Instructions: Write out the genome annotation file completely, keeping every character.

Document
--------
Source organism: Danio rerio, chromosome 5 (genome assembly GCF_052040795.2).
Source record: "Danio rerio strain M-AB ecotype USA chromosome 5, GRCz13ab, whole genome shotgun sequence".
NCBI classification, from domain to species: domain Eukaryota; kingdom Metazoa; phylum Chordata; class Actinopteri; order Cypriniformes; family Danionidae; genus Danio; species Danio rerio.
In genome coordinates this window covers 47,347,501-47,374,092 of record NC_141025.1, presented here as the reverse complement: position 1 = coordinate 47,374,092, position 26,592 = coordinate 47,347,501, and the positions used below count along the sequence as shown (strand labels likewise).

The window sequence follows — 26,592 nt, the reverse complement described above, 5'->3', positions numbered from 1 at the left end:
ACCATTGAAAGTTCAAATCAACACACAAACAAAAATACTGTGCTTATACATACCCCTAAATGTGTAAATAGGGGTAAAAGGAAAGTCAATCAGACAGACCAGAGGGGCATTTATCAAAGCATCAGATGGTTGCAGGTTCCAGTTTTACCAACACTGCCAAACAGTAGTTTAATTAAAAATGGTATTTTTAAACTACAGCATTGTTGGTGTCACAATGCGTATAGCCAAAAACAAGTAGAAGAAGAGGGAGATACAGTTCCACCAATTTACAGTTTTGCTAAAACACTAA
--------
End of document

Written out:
Source organism: Danio rerio, chromosome 5 (genome assembly GCF_052040795.2).
Source record: "Danio rerio strain M-AB ecotype USA chromosome 5, GRCz13ab, whole genome shotgun sequence".
NCBI classification, from domain to species: domain Eukaryota; kingdom Metazoa; phylum Chordata; class Actinopteri; order Cypriniformes; family Danionidae; genus Danio; species Danio rerio.
In genome coordinates this window covers 47,347,501-47,374,092 of record NC_141025.1, presented here as the reverse complement: position 1 = coordinate 47,374,092, position 26,592 = coordinate 47,347,501, and the positions used below count along the sequence as shown (strand labels likewise).

The window sequence follows — 26,592 nt, the reverse complement described above, 5'->3', positions numbered from 1 at the left end:
ACCATTGAAAGTTCAAATCAACACACAAACAAAAATACTGTGCTTATACATACCCCTAAATGTGTAAATAGGGGTAAAAGGAAAGTCAATCAGACAGACCAGAGGGGCATTTATCAAAGCATCAGATGGTTGCAGGTTCCAGTTTTACCAACACTGCCAAACAGTAGTTTAATTAAAAATGGTATTTTTAAACTACAGCATTGTTGGTGTCACAATGCGTATAGCCAAAAACAAGTAGAAGAAGAGGGAGATACAGTTCCACCAATTTACAGTTTTGCTAAAACACTAA